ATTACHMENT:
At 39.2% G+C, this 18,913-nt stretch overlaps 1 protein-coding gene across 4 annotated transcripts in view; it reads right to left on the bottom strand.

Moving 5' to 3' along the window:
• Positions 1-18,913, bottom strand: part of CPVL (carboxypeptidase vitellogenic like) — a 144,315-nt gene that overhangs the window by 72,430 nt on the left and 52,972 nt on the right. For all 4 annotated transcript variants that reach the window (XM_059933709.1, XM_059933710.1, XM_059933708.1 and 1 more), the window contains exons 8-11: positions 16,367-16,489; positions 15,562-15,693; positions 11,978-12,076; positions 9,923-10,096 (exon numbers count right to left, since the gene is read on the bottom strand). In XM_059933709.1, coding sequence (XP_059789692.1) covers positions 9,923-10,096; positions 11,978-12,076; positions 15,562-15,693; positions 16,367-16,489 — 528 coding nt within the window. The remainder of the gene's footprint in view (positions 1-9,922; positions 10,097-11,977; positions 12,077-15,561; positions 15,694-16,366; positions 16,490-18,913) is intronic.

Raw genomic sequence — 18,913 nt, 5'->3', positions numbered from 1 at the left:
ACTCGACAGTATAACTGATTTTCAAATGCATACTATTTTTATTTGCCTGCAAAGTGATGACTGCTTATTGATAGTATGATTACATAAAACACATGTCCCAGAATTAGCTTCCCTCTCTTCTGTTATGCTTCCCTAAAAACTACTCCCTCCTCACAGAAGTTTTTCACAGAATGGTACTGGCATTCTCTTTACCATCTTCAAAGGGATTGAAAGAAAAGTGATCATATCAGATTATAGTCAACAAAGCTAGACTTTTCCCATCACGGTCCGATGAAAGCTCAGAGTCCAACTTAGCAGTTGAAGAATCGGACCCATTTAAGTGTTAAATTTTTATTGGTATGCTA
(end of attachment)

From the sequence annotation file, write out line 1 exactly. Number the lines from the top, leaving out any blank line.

At 39.2% G+C, this 18,913-nt stretch overlaps 1 protein-coding gene across 4 annotated transcripts in view; it reads right to left on the bottom strand.